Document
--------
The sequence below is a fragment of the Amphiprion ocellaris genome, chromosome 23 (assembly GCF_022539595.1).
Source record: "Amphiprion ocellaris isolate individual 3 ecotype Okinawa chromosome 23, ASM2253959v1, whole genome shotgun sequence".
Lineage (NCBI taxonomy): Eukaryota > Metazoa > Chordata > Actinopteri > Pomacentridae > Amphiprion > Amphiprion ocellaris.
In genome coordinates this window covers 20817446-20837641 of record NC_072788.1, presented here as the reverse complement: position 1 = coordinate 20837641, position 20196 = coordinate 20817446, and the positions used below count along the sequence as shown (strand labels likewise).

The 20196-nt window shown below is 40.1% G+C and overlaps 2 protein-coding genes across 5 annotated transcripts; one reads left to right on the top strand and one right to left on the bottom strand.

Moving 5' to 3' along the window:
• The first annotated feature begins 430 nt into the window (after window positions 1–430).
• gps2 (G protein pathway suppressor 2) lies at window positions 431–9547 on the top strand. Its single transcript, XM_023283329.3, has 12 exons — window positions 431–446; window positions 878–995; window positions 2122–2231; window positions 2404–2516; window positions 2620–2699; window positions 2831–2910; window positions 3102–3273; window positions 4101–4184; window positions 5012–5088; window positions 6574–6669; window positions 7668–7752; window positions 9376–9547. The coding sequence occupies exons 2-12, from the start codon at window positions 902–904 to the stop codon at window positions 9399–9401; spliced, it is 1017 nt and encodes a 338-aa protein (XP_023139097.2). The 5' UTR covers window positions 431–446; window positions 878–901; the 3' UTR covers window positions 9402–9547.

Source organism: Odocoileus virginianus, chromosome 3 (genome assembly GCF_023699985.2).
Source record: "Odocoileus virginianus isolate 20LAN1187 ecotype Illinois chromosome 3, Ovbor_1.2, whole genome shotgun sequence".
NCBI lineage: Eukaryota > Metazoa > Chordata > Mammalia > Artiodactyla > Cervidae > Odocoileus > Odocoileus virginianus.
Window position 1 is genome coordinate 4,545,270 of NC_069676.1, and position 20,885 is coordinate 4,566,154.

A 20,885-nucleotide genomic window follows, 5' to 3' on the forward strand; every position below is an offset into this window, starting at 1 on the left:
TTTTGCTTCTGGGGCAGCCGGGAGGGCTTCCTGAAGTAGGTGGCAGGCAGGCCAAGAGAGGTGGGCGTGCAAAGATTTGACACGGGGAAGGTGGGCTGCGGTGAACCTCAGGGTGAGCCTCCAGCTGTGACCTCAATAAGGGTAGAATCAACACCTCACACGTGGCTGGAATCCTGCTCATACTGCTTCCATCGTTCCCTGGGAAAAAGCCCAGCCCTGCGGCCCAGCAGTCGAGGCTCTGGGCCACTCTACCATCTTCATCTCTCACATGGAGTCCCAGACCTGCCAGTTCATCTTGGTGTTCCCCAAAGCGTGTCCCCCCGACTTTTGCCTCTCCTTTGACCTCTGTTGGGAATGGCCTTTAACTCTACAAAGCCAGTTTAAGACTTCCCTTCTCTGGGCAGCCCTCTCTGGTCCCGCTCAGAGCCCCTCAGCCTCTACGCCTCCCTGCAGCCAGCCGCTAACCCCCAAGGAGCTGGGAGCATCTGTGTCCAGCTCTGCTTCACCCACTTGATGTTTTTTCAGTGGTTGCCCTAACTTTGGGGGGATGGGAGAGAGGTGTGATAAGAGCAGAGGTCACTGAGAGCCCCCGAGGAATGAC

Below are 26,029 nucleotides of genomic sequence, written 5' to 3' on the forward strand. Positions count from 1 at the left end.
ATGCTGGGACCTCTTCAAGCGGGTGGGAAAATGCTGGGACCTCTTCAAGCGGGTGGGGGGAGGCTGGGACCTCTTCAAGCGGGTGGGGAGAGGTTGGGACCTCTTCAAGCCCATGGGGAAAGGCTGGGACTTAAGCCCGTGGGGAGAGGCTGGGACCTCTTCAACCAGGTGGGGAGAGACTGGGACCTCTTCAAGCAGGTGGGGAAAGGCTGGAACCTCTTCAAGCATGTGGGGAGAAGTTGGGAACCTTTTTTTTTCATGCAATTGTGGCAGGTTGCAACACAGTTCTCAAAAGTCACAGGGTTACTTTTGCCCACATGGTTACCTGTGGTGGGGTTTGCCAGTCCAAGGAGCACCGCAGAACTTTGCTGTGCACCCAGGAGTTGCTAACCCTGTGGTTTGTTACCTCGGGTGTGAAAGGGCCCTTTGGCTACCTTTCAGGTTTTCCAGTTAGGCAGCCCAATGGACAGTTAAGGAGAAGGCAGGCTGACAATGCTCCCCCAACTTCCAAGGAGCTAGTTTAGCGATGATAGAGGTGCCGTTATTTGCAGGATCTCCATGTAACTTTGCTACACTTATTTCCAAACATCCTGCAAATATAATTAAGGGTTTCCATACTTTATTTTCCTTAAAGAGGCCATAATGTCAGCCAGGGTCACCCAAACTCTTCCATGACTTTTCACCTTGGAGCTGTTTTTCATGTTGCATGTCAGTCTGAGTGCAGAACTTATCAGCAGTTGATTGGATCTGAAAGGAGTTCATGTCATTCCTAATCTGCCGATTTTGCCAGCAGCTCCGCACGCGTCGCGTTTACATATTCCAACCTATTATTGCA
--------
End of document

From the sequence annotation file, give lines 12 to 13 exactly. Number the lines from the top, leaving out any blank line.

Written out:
Window position 1 is genome coordinate 4,545,270 of NC_069676.1, and position 20,885 is coordinate 4,566,154.

A 20,885-nucleotide genomic window follows, 5' to 3' on the forward strand; every position below is an offset into this window, starting at 1 on the left: